|Sex addiction vs. insecurity
Apr 3, 2011
Dr. Bob, ever since I was divorced and passed a period of depression I started to have sex life again by going to legal brothel houses. My last HIV test before my free-fall into the commercial sex world was negative. Now I have liked sex very much that in 3 months alone I did 58 intercourses with different sex workers, I count every encounter. The girls always make sure I use condom both when giving blowjobs and doing vaginal sex (never anal), never a single incident the condom broke, failed or slipped. Although being promiscuous, at the same time I am a paranoid that after sex I always checked the integrity of every rubber I used by filling it with water to make sure just in case and not a single one had broken. I even apply alcohol hand-washer to my body to prevent other germs from infecting me after sex. When I ask the girls about their health status each one always gives the same standard answer they are safe and are checked every two weeks or so. Doc, I wanna quit this habit but I can't help it, it's too addictive.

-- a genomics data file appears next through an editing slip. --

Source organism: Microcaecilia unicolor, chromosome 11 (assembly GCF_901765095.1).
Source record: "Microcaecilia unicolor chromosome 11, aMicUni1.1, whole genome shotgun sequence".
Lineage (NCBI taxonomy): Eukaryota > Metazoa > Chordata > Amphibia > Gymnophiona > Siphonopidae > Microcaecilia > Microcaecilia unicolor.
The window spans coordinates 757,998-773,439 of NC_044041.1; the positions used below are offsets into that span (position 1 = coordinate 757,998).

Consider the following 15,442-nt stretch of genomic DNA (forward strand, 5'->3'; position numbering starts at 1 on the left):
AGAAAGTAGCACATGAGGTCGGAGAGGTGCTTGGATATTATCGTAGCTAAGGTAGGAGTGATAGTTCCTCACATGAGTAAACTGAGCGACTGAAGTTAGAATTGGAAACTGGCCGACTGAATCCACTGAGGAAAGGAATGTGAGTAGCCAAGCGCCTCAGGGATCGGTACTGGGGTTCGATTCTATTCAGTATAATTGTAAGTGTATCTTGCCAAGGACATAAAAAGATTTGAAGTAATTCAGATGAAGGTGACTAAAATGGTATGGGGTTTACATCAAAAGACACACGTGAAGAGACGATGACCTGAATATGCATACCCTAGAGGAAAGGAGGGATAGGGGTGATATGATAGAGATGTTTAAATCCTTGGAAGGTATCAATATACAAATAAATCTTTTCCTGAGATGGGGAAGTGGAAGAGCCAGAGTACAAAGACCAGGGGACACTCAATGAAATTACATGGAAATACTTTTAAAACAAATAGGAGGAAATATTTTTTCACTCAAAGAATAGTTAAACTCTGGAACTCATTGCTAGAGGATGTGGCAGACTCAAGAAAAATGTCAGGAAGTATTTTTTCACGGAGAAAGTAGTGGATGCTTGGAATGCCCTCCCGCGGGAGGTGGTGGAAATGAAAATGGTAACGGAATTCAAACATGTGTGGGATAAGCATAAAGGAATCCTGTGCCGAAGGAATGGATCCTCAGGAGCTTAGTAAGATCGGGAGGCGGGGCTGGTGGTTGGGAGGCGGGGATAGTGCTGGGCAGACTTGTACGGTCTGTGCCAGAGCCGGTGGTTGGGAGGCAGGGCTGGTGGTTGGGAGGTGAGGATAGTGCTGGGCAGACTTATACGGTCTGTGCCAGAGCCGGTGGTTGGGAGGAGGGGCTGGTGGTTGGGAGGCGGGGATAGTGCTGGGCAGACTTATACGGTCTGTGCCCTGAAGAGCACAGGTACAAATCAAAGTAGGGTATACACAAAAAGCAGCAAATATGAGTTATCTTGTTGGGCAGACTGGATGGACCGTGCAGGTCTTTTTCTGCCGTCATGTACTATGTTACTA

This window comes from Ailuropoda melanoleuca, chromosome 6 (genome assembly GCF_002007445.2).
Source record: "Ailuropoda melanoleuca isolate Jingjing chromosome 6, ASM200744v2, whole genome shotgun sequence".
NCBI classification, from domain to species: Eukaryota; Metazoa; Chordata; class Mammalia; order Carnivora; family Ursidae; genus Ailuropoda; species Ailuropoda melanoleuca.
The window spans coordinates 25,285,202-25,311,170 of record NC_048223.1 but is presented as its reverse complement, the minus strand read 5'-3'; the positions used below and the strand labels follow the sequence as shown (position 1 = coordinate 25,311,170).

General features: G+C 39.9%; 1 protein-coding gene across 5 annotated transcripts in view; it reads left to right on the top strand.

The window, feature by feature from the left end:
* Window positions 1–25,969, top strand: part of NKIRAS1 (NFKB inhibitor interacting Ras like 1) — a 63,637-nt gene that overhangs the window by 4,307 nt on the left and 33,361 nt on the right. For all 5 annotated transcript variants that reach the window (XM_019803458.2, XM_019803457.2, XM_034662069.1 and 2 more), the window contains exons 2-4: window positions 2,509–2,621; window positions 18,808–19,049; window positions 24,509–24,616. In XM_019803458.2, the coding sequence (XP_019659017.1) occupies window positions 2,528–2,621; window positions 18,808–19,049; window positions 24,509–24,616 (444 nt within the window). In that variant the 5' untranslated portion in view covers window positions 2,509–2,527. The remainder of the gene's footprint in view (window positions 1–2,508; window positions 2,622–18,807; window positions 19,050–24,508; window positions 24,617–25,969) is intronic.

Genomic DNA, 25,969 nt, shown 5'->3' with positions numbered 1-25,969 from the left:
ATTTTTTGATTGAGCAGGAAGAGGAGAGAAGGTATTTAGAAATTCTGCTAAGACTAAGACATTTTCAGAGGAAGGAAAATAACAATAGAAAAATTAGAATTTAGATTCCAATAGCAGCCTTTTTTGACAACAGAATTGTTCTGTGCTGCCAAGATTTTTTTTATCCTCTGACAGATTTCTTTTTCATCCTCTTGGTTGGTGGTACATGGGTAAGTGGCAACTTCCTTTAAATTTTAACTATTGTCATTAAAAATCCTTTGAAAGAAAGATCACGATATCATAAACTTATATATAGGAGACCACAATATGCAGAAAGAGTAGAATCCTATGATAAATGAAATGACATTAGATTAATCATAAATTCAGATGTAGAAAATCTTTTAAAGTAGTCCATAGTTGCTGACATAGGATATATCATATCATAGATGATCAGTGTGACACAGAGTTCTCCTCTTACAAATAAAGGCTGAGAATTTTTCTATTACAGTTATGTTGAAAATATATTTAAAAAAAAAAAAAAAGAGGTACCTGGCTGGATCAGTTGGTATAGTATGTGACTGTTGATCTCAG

My question is: Does my sex life and behavior alone warrant me to be HIV tested ? (despite the fact of not a single incident of condom breakage ever happened) ? I'm concerned but really hate to bring my self to a clinic if it is not required for testing. Please, advise me and others who are trapped in this kind of situation.
| Response from Dr. Frascino
Fifty-eight nookies with different rent-a-gals over a three-month period. Hmm. That's more than one hook up every other day. Dude, we really need to check your dose of Cialis!
I'm delighted you are strictly adhering to safer sex practices. However, I do need to point out the term is "safer sex" is not the same as "absolute safe sex." The current recommendation for sexually active adults with multiple partners (you more than qualify) is that you get STD screened (including HIV) every six months or so. Because of your diligence, chances are excellent that you have not contracted HIV but the old adage "better safe than sorry" applies. Finally, if indeed you feel you have a sex addiction, psychotherapy (counseling) may well help.
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